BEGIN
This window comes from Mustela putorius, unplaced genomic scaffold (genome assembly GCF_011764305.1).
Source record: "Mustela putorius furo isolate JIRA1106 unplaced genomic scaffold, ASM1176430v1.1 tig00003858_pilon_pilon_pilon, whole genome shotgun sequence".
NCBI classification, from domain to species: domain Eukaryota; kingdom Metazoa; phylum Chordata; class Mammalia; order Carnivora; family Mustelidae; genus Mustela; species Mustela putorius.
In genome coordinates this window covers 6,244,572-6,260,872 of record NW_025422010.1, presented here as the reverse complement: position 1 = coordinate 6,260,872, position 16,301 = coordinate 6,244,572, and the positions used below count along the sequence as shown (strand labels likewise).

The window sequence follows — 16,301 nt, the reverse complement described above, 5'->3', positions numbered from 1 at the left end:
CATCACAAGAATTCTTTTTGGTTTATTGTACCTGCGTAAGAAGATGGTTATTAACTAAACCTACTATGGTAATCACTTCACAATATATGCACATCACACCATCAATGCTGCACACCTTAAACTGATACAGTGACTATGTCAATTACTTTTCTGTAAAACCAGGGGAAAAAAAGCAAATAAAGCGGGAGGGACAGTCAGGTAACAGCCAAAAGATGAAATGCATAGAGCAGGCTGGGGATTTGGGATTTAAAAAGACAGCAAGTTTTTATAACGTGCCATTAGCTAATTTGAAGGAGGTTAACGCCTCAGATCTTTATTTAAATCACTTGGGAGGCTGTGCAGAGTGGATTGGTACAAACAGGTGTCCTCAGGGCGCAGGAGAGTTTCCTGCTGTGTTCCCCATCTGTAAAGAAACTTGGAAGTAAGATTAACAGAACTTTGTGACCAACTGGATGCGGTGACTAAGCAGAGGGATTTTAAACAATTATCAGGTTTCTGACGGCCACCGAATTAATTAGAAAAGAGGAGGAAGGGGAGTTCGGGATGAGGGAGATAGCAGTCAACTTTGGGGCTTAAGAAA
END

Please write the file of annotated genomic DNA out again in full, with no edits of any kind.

This window comes from Mustela putorius, unplaced genomic scaffold (genome assembly GCF_011764305.1).
Source record: "Mustela putorius furo isolate JIRA1106 unplaced genomic scaffold, ASM1176430v1.1 tig00003858_pilon_pilon_pilon, whole genome shotgun sequence".
NCBI classification, from domain to species: domain Eukaryota; kingdom Metazoa; phylum Chordata; class Mammalia; order Carnivora; family Mustelidae; genus Mustela; species Mustela putorius.
In genome coordinates this window covers 6,244,572-6,260,872 of record NW_025422010.1, presented here as the reverse complement: position 1 = coordinate 6,260,872, position 16,301 = coordinate 6,244,572, and the positions used below count along the sequence as shown (strand labels likewise).

The window sequence follows — 16,301 nt, the reverse complement described above, 5'->3', positions numbered from 1 at the left end:
CATCACAAGAATTCTTTTTGGTTTATTGTACCTGCGTAAGAAGATGGTTATTAACTAAACCTACTATGGTAATCACTTCACAATATATGCACATCACACCATCAATGCTGCACACCTTAAACTGATACAGTGACTATGTCAATTACTTTTCTGTAAAACCAGGGGAAAAAAAGCAAATAAAGCGGGAGGGACAGTCAGGTAACAGCCAAAAGATGAAATGCATAGAGCAGGCTGGGGATTTGGGATTTAAAAAGACAGCAAGTTTTTATAACGTGCCATTAGCTAATTTGAAGGAGGTTAACGCCTCAGATCTTTATTTAAATCACTTGGGAGGCTGTGCAGAGTGGATTGGTACAAACAGGTGTCCTCAGGGCGCAGGAGAGTTTCCTGCTGTGTTCCCCATCTGTAAAGAAACTTGGAAGTAAGATTAACAGAACTTTGTGACCAACTGGATGCGGTGACTAAGCAGAGGGATTTTAAACAATTATCAGGTTTCTGACGGCCACCGAATTAATTAGAAAAGAGGAGGAAGGGGAGTTCGGGATGAGGGAGATAGCAGTCAACTTTGGGGCTTAAGAAA